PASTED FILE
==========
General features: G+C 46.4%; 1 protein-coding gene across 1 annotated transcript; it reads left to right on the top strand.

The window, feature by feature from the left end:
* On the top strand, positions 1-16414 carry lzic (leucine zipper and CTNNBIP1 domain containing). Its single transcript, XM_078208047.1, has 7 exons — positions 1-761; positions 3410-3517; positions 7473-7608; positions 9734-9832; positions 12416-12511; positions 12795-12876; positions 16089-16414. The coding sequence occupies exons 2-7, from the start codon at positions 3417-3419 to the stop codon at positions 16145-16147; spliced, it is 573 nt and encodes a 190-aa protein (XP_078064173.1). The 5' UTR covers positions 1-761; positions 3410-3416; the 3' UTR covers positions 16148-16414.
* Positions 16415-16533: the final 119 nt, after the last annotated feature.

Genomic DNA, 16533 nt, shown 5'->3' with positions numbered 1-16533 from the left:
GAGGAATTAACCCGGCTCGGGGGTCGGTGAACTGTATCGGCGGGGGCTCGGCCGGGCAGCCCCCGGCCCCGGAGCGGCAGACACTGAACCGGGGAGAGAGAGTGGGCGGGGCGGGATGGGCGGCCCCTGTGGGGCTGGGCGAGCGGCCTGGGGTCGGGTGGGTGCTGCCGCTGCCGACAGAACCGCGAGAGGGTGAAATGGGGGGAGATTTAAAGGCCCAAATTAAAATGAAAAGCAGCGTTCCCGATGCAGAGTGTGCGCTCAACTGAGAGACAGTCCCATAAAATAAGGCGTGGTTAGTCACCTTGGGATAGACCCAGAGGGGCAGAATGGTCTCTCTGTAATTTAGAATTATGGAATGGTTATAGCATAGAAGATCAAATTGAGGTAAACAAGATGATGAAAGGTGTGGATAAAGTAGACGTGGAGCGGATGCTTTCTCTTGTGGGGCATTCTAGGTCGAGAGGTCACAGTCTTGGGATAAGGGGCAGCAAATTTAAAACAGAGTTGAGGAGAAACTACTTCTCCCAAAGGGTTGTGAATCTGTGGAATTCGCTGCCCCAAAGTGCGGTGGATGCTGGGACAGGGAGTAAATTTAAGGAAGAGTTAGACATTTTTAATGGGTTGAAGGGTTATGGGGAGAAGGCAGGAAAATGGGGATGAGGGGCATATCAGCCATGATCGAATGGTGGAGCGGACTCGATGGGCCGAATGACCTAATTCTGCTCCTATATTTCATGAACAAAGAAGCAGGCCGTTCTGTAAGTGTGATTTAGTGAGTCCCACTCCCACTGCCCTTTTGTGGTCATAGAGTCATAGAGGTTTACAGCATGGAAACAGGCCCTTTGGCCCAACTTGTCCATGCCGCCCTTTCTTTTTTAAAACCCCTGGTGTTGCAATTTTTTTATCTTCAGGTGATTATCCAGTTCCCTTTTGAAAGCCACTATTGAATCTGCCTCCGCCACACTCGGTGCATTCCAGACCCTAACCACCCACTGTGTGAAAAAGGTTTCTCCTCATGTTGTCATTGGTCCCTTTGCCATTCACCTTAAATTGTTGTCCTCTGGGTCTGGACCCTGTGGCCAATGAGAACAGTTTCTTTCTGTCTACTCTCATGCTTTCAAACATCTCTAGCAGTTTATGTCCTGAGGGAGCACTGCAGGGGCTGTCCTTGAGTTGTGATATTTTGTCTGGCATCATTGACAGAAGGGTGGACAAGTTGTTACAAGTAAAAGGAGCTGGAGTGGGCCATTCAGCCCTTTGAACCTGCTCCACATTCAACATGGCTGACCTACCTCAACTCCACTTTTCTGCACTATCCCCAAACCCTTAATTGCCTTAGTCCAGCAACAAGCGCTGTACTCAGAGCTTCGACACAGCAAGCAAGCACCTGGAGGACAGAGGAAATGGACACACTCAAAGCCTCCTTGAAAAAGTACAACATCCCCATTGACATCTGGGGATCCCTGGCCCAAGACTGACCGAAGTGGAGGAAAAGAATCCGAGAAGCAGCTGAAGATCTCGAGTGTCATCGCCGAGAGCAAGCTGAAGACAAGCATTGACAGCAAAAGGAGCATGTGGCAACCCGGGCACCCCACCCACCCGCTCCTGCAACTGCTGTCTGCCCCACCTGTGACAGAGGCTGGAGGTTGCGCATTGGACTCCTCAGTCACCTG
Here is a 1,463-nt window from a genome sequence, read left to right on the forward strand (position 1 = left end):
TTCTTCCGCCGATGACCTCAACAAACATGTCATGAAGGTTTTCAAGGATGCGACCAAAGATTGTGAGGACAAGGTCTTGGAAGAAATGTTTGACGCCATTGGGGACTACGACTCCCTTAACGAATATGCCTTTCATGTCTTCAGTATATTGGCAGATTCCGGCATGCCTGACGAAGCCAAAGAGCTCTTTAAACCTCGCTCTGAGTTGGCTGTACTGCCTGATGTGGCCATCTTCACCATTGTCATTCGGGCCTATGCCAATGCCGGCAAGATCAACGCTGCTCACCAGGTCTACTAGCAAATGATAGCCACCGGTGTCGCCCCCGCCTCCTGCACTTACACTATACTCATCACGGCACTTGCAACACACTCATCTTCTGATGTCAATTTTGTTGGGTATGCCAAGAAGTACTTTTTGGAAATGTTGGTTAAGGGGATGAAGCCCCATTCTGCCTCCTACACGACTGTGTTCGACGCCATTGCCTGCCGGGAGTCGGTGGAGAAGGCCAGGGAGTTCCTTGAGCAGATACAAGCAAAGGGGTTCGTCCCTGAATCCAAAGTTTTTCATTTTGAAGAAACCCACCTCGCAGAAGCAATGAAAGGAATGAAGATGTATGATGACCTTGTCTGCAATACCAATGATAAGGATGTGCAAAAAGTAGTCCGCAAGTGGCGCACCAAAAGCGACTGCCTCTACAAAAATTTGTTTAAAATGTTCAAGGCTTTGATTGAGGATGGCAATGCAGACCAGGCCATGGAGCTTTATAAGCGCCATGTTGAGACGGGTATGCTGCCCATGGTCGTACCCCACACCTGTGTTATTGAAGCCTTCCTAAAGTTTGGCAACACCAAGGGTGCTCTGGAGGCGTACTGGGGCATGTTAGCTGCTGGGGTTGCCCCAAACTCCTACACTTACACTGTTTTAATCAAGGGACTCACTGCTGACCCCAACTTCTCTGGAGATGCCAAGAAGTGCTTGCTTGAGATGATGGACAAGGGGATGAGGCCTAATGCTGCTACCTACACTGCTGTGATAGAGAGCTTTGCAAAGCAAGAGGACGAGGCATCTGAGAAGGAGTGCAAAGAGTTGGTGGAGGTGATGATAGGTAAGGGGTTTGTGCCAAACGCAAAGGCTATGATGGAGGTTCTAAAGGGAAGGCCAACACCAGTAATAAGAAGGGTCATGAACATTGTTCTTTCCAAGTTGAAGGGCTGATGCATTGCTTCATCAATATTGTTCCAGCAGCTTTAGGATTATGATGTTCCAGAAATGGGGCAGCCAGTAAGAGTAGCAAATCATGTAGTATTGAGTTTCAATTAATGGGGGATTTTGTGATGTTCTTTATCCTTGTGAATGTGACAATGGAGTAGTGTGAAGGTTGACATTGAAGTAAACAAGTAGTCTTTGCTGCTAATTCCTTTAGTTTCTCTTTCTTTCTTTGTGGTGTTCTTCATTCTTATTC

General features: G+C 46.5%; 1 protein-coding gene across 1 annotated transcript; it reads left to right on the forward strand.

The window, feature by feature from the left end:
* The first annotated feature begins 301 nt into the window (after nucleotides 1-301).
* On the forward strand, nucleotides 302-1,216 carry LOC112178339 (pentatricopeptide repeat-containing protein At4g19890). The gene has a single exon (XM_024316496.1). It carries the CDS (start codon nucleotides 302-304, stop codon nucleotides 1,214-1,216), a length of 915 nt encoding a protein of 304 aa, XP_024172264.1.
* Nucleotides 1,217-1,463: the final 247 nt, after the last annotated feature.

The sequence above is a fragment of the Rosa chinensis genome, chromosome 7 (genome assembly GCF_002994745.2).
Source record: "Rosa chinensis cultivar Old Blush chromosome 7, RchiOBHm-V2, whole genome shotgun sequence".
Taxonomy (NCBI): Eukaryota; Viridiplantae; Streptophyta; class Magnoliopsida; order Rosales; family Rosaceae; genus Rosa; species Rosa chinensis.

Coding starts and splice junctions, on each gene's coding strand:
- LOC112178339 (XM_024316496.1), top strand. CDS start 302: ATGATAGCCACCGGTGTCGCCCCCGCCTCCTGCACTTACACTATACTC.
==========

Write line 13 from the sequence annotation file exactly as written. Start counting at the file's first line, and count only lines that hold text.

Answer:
* Nucleotides 1,217-1,463: the final 247 nt, after the last annotated feature.